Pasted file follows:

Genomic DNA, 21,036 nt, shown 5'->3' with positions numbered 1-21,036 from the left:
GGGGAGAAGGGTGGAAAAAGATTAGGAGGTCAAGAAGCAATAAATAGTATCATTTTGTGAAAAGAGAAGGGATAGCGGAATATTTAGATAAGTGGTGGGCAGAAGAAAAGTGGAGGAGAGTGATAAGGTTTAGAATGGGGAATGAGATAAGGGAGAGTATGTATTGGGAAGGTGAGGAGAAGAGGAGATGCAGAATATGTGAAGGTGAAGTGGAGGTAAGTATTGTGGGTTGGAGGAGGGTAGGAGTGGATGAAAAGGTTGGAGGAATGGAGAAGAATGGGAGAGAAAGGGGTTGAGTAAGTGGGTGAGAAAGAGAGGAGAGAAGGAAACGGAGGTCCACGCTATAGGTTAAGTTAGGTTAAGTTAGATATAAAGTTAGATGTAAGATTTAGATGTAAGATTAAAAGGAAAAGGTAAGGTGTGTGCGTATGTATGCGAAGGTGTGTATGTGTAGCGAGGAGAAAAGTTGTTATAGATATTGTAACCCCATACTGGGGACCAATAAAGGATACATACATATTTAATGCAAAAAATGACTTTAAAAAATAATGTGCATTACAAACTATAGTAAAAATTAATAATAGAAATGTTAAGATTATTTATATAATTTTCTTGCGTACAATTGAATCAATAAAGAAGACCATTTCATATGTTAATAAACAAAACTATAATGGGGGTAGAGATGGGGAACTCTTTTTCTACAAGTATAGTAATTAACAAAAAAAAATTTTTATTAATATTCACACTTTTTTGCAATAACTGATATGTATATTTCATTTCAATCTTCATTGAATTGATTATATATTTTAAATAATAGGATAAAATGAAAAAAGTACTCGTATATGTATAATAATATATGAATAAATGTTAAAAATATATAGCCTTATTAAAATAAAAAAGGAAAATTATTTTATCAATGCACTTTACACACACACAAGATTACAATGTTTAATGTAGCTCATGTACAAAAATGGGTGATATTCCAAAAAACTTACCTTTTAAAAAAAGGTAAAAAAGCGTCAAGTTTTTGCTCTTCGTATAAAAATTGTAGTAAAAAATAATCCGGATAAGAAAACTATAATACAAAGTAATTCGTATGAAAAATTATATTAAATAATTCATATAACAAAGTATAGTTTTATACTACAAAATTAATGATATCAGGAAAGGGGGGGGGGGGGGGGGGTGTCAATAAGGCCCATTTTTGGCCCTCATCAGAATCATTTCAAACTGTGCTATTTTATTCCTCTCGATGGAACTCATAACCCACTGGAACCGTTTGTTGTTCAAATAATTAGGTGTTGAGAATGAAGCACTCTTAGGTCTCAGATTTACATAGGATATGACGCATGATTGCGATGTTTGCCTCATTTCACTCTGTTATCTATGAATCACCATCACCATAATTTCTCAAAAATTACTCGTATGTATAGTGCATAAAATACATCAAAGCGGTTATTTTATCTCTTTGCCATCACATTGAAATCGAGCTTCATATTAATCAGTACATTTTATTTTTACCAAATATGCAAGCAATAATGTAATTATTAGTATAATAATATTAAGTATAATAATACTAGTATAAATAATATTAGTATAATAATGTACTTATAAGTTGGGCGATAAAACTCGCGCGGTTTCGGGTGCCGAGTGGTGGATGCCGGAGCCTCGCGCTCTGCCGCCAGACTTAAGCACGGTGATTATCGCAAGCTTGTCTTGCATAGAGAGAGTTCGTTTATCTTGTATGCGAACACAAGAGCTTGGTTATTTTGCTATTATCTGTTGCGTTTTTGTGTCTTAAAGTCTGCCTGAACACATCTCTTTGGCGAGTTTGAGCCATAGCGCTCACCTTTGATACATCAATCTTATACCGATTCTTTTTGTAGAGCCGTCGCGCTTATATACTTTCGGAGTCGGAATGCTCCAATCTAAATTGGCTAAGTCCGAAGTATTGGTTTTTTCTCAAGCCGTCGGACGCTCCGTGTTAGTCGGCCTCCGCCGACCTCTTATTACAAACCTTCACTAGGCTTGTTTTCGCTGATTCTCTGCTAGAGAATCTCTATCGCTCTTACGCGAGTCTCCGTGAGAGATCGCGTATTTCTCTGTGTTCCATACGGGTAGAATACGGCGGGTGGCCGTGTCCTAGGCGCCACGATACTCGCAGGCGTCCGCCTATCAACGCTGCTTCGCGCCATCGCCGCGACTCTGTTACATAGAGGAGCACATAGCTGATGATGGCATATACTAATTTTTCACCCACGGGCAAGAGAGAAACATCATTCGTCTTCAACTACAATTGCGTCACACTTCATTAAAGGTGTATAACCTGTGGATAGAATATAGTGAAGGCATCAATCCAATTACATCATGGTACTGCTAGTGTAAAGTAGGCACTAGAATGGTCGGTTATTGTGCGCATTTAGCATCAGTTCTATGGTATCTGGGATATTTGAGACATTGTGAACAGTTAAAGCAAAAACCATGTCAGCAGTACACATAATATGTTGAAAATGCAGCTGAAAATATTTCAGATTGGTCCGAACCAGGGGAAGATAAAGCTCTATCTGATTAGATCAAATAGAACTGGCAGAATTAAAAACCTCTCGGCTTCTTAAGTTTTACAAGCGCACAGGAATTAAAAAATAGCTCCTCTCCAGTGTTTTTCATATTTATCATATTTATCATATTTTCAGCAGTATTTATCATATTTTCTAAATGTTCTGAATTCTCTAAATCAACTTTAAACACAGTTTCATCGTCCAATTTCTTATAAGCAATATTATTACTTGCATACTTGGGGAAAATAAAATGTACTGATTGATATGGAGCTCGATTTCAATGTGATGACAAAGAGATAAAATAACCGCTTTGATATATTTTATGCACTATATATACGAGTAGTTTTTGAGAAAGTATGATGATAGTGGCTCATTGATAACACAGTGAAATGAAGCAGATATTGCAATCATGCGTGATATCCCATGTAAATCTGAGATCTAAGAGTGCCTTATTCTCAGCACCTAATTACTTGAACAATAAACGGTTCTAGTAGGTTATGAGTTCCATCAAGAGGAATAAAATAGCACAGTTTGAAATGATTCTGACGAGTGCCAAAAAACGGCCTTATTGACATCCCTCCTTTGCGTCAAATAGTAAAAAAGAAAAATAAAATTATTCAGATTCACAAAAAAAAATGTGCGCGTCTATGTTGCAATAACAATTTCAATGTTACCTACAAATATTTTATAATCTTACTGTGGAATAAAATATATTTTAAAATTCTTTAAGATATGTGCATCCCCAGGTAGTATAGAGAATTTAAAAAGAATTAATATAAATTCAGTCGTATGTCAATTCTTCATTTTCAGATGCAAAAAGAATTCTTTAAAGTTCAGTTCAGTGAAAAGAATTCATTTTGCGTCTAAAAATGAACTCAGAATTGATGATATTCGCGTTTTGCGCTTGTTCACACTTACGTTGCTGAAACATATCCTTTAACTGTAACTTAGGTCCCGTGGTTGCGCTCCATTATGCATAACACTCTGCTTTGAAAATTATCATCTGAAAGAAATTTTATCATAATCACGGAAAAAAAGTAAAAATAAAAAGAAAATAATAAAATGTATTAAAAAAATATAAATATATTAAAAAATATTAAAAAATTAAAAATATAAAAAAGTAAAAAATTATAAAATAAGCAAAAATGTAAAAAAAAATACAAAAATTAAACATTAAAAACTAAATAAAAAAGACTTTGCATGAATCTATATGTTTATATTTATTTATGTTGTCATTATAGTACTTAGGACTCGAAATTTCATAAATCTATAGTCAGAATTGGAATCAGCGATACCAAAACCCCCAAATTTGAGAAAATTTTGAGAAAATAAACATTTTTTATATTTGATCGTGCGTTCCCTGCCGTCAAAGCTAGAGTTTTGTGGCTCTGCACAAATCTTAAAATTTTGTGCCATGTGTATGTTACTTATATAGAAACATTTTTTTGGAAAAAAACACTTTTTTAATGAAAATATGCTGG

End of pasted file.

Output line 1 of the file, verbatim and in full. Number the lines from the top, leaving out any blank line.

Genomic DNA, 21,036 nt, shown 5'->3' with positions numbered 1-21,036 from the left: